Commodity prices likely will be lower in the next several years than they have been in the past several years. As a result, per acre returns will decline, decreasing the ability to pay high cash rents from returns. This situation may require some farms to adjust. Those farms with over 90% of their acres cash rented and having farm-minus-county cash rents over $25 per acre may face the most financial pressures. However, these farms also may do well if they have lower than average costs. In any case, about 4% of farms cash rent more than 90% of their acres and have $25 per acre or more farm-minus-county cash rents. A higher proportion of larger farms meet these criteria.

Listen to MP3 podcast

Gary Schnitkey

farmdocDaily

Tags: , , , ,


Leave a Reply

Name and Email Address are required fields. Your email will not be published or shared with third parties.

Sunbelt Ag News

    Tax Extenders Delays Bad for Economy, Says Senator – DTN11-25

    DTN Grain Close: Bean Complex Rallies, Grains Follow11-25

    USDA: Weekly National Peanut Prices11-25

    Georgia: 10 Farm Bill Meetings Scheduled for Mid Dec.11-25

    AgFax Rice Review: Iraq Resumes U.S. Purchases; Cambodia Wins Best Rice Award11-25

    DTN Livestock Midday: Cattle Futures Hold Sharp Losses11-25

    Winter Weather Creates More Problems for Railroads — DTN11-25

    Future of Cellulosic Biofuels in U.S. Questioned — DTN11-25

    DTN Grain Midday: Soybeans Lead Trade Higher11-25

    AgFax Peanut Review: Growers Urged to Plant Earlier; Texoma Sells Drying Facility11-25

    DTN Cotton Open: Futures Edge Slightly Higher11-25

    DTN Livestock Open: Cattle Paper to Bounce Higher11-25

    Shurley on Cotton: New Round of Weakness Sets In11-25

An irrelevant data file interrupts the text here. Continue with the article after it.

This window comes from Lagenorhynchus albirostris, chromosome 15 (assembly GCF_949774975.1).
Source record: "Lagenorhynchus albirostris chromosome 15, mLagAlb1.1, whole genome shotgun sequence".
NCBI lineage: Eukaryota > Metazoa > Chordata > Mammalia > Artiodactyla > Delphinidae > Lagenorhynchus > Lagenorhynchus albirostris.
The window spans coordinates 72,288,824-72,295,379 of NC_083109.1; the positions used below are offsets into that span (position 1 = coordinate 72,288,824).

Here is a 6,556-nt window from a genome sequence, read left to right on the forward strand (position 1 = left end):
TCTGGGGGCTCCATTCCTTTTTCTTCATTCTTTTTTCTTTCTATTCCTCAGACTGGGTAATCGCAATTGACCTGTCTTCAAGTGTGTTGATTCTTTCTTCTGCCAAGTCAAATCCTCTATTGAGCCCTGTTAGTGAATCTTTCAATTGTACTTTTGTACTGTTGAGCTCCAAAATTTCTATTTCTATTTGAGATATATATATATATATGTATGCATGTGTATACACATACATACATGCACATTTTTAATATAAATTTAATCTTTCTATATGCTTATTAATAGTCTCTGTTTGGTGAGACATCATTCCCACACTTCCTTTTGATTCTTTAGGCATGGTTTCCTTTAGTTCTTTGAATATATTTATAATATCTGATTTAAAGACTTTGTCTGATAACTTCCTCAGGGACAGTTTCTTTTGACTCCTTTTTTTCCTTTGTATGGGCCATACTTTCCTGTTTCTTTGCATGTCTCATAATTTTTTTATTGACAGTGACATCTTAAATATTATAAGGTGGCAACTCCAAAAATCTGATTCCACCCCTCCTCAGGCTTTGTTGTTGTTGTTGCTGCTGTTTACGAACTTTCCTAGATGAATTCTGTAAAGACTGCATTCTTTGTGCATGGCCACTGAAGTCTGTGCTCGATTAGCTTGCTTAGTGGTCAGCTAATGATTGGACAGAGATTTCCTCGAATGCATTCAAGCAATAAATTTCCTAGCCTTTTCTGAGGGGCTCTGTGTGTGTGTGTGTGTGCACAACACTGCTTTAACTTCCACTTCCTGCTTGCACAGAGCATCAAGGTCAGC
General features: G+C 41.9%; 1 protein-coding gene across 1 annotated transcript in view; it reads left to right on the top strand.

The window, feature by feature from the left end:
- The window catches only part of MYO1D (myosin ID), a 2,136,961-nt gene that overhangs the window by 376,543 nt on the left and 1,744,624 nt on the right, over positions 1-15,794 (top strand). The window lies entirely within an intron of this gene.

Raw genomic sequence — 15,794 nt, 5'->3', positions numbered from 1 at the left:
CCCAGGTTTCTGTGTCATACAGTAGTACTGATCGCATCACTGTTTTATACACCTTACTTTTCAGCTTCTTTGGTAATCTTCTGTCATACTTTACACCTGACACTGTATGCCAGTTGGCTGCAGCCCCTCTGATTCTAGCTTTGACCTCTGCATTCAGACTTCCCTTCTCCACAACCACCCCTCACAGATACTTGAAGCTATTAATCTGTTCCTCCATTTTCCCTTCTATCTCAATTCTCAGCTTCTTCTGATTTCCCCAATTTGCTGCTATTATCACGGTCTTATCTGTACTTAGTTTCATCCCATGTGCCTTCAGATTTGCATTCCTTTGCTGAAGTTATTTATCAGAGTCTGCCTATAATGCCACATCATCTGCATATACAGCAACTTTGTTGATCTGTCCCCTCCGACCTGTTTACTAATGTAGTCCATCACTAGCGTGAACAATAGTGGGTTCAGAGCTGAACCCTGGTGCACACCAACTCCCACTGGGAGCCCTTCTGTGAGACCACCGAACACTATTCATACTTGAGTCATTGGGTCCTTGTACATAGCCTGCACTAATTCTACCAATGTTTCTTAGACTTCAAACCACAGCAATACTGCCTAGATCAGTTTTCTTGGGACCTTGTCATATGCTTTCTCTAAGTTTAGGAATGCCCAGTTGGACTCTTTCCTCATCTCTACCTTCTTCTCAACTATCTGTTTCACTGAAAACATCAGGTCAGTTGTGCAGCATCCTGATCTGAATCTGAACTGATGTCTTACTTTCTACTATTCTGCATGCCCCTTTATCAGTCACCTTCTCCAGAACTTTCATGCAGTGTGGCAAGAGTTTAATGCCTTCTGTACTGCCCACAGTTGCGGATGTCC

DTN Grain Open: Markets Start Out Mixed11-25

    Keith Good: Farmers Care About a Labor Force, Not Politics — AFBF11-25

    Grain TV: Strong Demand Unable to Boost Soybeans11-24

    DTN Livestock Close: Cattle Futures Hit Reverse, End Lower11-24

    Welch on Wheat: Crop Condition Down Slightly11-24

    AFB Grain-Soybean Close: Corn Under Pressure Again11-24

    AFB Cotton Close: Trading at 5-Year Lows11-24

    AFB Rice Close: Futures Turn Lower11-24

    Welch on Grain: Snow Keeps 770M Bushels of Corn in Field11-24

    Doane Cotton Close: Another Down Day11-24

    DTN Cotton Close: Finishes Just Above Contract Low11-24

    Farmland Partners Buys 7 South Carolina Farms for $28M11-24

    Livestock: Hog and Pork Prices Return to Reality11-24

    Corn: Breaking Down Stalks Takes Thought, Planning — DTN11-24

    DTN Fertilizer Outlook: Winter’s Arrival May Delay Some Buying11-24

    Brazil Soybeans: Dry Conditions Still Cause for Concern11-24

    Flint on Crops: Low Input Farming May be Necessary in 201511-24

    Midwest Corn And Soybean Yields – Our Readers’ Reports – AgFax11-22

    Rice Comment: The Case for Neonicotinoid Seed Treatment11-22

    U.S. Rice: Rain Stalls Texas 2nd Crop Harvest; Crop Sales Continue11-22

    Rice Market: Sale to Iraq Moves the Market11-22

    Rose on Cotton: Looking for the Positives This Week11-21

    Grain Drying: 6 Questions About Effects Of Sudden Drop In Temps11-21

    Is Your Lifestyle Costing You the Farm?11-21

    Farmers Storing Grain Need to Weigh Risk Management Factors – DTN11-21

    Peanut Harvest Updates From Southeast, Delta And Southwest – AgFax11-21

    Cleveland on Cotton: 57 Cents – ‘The Bottom is In’11-21

    Ag Labor: Immigration Order Provides Little Long-Term Benefit – DTN11-21

    USDA: Peanut Price Highlights11-21

    Oklahoma Pecans: Deliveries Remain Light11-21

    Georgia Pecans: Buying Interest Very Active11-21